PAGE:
A phrase first coined by author Richard Louv, children are increasingly disconnected from their natural environment and spending more and more time inside. Coincidently, instances of ADD and ADHD are increasing. Even for children not diagnosed with attention deficits, the fact remains that a disconnection from the natural world results in difficulties in concentration, a diminished use of the senses, and higher rates of mental illness among our children. According to Louv, attention span, creativity, and the desire to explore that result from free play in a natural environment are all reduced in children that spend the vast majority of their time inside.
How Nature Helps
Getting children outside and providing them with time and places for free play in natural environments will increase attentions spans, creative thought, and the desire to learn through exploration, making for healthier and happier kids.
Nature can even serve as a therapy for troubled kids. Recently, “wilderness therapy” has emerged as an alternative treatment for behavioral and psychological problems in adolescents and teens. These programs organize group expeditions, up to eight weeks in length, where teens and adult leaders venture into wilderness areas to camp and engage in a number of survival tasks. As a result, one study found that “wilderness therapy” was an effective treatment for teens suffering from attention deficit disorder, alcohol and drug addiction, depression, and other behavioral problems. Afterward, patients showed higher levels of confidence, better organizational and leadership skills, and exhibited fewer problematic behaviors.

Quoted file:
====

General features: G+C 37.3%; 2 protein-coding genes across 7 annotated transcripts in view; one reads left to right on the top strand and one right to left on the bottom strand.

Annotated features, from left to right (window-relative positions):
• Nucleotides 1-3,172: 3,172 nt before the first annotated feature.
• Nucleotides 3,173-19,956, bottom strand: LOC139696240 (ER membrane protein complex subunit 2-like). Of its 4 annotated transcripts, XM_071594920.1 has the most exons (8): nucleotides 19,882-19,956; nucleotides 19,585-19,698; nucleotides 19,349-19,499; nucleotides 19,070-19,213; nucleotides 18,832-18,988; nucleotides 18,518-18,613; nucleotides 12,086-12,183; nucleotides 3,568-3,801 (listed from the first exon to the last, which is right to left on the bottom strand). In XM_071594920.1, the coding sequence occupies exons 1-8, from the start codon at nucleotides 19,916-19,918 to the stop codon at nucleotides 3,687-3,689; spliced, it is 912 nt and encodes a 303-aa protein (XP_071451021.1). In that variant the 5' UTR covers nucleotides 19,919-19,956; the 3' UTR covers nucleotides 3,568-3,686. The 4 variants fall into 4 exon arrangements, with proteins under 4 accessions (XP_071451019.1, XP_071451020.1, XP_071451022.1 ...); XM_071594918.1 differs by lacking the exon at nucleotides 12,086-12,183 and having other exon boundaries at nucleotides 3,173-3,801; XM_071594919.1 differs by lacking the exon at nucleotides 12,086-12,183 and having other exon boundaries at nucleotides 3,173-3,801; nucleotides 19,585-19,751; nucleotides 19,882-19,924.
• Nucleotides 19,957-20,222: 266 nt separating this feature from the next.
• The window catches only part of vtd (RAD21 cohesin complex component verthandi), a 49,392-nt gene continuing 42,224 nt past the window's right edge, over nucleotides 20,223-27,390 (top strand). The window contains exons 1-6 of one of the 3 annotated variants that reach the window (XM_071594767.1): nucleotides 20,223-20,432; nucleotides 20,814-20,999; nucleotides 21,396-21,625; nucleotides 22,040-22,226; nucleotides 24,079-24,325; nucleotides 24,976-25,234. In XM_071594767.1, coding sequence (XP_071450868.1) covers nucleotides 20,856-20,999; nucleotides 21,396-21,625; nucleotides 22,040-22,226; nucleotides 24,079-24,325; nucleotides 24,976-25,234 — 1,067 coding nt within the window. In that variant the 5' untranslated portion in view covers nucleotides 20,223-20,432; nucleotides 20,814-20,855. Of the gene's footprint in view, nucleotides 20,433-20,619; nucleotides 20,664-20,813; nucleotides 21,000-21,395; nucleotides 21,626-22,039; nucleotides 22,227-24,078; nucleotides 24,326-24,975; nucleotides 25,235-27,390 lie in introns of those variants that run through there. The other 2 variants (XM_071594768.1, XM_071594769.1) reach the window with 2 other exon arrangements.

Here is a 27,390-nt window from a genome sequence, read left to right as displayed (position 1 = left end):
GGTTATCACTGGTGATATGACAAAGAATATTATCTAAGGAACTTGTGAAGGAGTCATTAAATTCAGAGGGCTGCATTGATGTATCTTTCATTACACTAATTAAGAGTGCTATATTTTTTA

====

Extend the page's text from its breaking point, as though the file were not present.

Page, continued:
ASLA 2011 Professional Analysis and Planning Honor Award, Aogu Wetland Forest Park Master Plan, Taiwan, National Sun Yat-sen University / Image credit: National Sun Yat-sen University, Yannlin Photo, Forestry Bureau
ASLA 2008 Professional General Design Honor Award, James Clarkson Environmental Discovery Center, White Lake Township, Michigan, MSI Design / Image Credit: MSI, Ellen Puckett Photography, Justin Maconochie Photography
"Changes in Children's Nature-based Experiences Near home: From Spontaneous Play to Adult-Controlled, Planned and Organized Activities," Children’s Geographies, 2009
“Last Child in the Woods: Saving Our Children for Nature-Deficit Disorder,”
Richard Louv, 2008
“How Wilderness Therapy Works: An Examination of the Wilderness Therapy Process to Treat Adolescents with Behavioral Problems and Addictions,” USDA Forest Service, 2000
Research and White Papers, Children and Nature Network
Children and Nature
Discover the Forest, U.S. Forest Service
Natural Learning Initiative
“For Forest Kindergarteners, Class is Back to Nature, Rain or Shine” The New York Times, 2009
The Student Conservation Association
National Environmental Education Foundation
Role of the Landscape Architect
Landscape architects can create opportunities for children to safely explore and play. Especially important are nature parks and learning centers, which allow children the opportunity to discover the plants and animals living there and notice the natural rhythms of their environment.
James Clarkson Environmental Discovery Center, White Lake Township, Michigan, MSI Design
Charlotte Brody Discovery Garden at Sarah P. Duke Gardens, Duke University, Durham, North Carolina, Jesse Turner Landscape Architect
Augo Forest Wetland Park, Taiwan, National Sun Yat-sen University
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